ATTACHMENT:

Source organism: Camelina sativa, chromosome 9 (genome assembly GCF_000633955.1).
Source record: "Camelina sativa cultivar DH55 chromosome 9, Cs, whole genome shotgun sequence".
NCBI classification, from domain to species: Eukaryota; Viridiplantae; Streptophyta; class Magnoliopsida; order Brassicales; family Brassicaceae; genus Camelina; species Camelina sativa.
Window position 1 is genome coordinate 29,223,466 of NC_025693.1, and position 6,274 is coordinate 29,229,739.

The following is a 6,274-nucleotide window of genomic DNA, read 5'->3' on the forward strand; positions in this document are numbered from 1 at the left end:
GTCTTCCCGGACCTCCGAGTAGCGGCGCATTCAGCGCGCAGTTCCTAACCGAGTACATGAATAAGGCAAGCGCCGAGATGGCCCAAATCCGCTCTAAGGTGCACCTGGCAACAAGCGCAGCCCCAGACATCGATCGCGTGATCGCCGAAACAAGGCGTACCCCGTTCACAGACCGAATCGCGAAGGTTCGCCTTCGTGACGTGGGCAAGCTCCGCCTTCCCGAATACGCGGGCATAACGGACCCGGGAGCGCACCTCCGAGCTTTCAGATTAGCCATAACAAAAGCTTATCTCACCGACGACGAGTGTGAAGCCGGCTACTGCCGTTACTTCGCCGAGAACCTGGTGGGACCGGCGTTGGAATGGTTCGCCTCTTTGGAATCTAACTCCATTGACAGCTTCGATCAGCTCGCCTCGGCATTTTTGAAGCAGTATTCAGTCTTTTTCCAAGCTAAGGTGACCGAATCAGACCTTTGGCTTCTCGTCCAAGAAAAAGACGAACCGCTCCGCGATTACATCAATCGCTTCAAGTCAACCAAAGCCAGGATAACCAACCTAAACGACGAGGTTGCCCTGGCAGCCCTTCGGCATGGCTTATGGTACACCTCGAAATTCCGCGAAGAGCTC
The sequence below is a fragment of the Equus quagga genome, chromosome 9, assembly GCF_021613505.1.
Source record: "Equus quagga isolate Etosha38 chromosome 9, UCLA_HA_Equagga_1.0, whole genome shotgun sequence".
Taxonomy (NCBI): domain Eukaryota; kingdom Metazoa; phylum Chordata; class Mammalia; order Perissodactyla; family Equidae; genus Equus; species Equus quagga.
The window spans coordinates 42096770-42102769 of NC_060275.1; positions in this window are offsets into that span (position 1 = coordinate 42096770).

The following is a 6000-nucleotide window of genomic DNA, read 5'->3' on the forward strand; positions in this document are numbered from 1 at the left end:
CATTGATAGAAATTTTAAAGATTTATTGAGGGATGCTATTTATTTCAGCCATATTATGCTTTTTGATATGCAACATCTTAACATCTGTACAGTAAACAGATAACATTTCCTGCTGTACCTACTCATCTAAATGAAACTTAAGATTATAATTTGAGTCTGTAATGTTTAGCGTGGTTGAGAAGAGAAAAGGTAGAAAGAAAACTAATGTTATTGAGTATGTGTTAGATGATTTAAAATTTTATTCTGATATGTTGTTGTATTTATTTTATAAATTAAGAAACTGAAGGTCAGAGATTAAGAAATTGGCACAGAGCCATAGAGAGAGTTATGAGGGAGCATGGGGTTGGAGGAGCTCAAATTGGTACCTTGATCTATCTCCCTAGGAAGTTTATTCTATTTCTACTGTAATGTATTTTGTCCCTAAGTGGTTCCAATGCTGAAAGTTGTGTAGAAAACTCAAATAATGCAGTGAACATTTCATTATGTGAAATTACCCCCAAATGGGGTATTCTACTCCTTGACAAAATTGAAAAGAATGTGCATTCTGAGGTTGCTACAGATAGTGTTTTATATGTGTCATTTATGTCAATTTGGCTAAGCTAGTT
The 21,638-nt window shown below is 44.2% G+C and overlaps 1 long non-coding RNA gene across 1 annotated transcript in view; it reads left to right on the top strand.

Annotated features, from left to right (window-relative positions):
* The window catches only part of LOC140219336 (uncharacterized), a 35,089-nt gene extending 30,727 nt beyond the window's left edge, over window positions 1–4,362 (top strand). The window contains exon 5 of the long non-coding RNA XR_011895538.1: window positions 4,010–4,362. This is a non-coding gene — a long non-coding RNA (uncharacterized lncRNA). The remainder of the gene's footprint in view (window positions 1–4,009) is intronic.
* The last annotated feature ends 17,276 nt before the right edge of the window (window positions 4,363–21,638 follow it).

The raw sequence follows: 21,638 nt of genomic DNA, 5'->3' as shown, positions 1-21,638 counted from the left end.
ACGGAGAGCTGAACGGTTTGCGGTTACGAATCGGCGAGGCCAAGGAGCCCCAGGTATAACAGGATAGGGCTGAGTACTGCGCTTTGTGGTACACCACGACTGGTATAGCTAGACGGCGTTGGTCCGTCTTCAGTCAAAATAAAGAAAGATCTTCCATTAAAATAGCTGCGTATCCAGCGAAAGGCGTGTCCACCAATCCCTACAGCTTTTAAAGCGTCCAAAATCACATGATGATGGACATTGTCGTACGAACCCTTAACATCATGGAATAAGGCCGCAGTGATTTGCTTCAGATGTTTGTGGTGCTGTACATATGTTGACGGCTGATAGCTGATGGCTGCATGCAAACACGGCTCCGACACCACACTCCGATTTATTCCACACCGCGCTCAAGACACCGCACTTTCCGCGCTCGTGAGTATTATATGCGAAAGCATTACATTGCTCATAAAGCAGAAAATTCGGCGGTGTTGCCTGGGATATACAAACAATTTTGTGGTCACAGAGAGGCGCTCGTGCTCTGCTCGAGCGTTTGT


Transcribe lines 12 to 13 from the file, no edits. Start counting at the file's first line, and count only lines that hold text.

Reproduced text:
CATTGATAGAAATTTTAAAGATTTATTGAGGGATGCTATTTATTTCAGCCATATTATGCTTTTTGATATGCAACATCTTAACATCTGTACAGTAAACAGATAACATTTCCTGCTGTACCTACTCATCTAAATGAAACTTAAGATTATAATTTGAGTCTGTAATGTTTAGCGTGGTTGAGAAGAGAAAAGGTAGAAAGAAAACTAATGTTATTGAGTATGTGTTAGATGATTTAAAATTTTATTCTGATATGTTGTTGTATTTATTTTATAAATTAAGAAACTGAAGGTCAGAGATTAAGAAATTGGCACAGAGCCATAGAGAGAGTTATGAGGGAGCATGGGGTTGGAGGAGCTCAAATTGGTACCTTGATCTATCTCCCTAGGAAGTTTATTCTATTTCTACTGTAATGTATTTTGTCCCTAAGTGGTTCCAATGCTGAAAGTTGTGTAGAAAACTCAAATAATGCAGTGAACATTTCATTATGTGAAATTACCCCCAAATGGGGTATTCTACTCCTTGACAAAATTGAAAAGAATGTGCATTCTGAGGTTGCTACAGATAGTGTTTTATATGTGTCATTTATGTCAATTTGGCTAAGCTAGTT
The 21,638-nt window shown below is 44.2% G+C and overlaps 1 long non-coding RNA gene across 1 annotated transcript in view; it reads left to right on the top strand.